• Consider adding reflective tape or striping to costumes and trick-or-treat bags for greater visibility.
  • Because masks can limit or block eyesight, consider non-toxic makeup and decorative hats as safer alternatives. Hats should fit properly to prevent them from sliding over eyes. Makeup should be tested ahead of time on a small patch of skin to ensure there are no unpleasant surprises on the big day.
  • When shopping for costumes, wigs and accessories look for and purchase those with a label clearly indicating they are flame resistant.
  • If a sword, cane, or stick is a part of your child’s costume, make sure it is not sharp or long. A child may be easily hurt by these accessories if he stumbles or trips.
  • Do not use decorative contact lenses without an eye examination and a prescription from an eye care professional. While the packaging on decorative lenses will often make claims such as “one size fits all,” or “no need to see an eye specialist,” obtaining decorative contact lenses without a prescription is both dangerous and illegal. This can cause pain, inflammation, and serious eye disorders and infections, which may lead to permanent vision loss.
  • Review with children how to call 9-1-1 (or their local emergency number) if they ever have an emergency or become lost.

CARVING A NICHE:

  • Small children should never carve pumpkins. Children can draw a face with markers. Then parents can do the cutting.
    Consider using a flashlight or glow stick instead of a candle to light your pumpkin. If you do use a candle, a votive candle is safest.
  • Candlelit pumpkins should be placed on a sturdy table, away from curtains and other flammable objects, and not on a porch or any path where visitors may pass close by. They should never be left unattended.

HOME SAFE HOME:

  • To keep homes safe for visiting trick-or-treaters, parents should remove from the porch and front yard anything a child could trip over such as garden hoses, toys, bikes and lawn decorations.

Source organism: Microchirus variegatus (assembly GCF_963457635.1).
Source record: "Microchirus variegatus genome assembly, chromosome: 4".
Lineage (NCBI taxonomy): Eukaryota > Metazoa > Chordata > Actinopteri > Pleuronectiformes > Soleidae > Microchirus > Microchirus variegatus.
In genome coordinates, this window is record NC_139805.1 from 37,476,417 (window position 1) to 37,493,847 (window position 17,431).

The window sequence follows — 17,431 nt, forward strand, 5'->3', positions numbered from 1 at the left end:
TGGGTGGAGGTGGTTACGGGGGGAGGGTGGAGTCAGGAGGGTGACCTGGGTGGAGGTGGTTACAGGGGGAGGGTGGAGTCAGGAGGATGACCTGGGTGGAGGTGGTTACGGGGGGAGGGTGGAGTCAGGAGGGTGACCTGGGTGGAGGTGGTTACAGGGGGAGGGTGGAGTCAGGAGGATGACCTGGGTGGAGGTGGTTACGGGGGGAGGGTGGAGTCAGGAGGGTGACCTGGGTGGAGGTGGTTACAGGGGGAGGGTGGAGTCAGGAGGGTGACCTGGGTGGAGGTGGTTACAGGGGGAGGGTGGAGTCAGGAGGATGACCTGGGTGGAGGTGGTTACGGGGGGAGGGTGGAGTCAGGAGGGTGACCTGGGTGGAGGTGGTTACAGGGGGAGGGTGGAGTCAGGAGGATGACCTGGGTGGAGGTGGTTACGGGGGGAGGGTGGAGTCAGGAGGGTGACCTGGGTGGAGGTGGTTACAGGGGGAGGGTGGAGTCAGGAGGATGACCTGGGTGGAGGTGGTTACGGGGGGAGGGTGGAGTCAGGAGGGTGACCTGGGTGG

Parents should check outdoor lights and replace burned-out bulbs.
  • Wet leaves or snow should be swept from sidewalks and steps.
    Restrain pets so they do not inadvertently jump on or bite a trick-or-treater.

ON THE TRICK-OR-TREAT TRAIL:

  • A parent or responsible adult should always accompany young children on their neighborhood rounds.
  • Obtain flashlights with fresh batteries for all children and their escorts.
  • If your older children are going alone, plan and review the route that is acceptable to you. Agree on a specific time when they should return home.
  • Only go to homes with a porch light on and never enter a home or car for a treat.
  • Because pedestrian injuries are the most common injuries to children on Halloween, remind Trick-or-Treaters:
  • Stay in a group and communicate where they will be going.
  • Remember reflective tape for costumes and trick-or-treat bags.
  • Carry a cellphone for quick communication.
  • Remain on well-lit streets and always use the sidewalk.
  • If no sidewalk is available, walk at the far edge of the roadway facing traffic.
  • Never cut across yards or use alleys.
  • Only cross the street as a group in established crosswalks (as recognized by local custom).
  • Never cross between parked cars or out driveways.
  • Don’t assume the right of way. Motorists may have trouble seeing Trick-or-Treaters. Just because one car stops, doesn’t mean others will!
  • Law enforcement authorities should be notified immediately of any suspicious or unlawful activity.

HEALTHY HALLOWEEN:

  • A good meal prior to parties and trick-or-treating will discourage youngsters from filling up on Halloween treats.
  • Consider purchasing non-food treats for those who visit your home, such as coloring books or pens and pencils.
  • Wait until children are home to sort and check treats. Though tampering is rare, a responsible adult should closely examine all treats and throw away any spoiled, unwrapped or suspicious items.
  • Try to ration treats for the days and weeks following Halloween.

©2017 American Academy of Pediatrics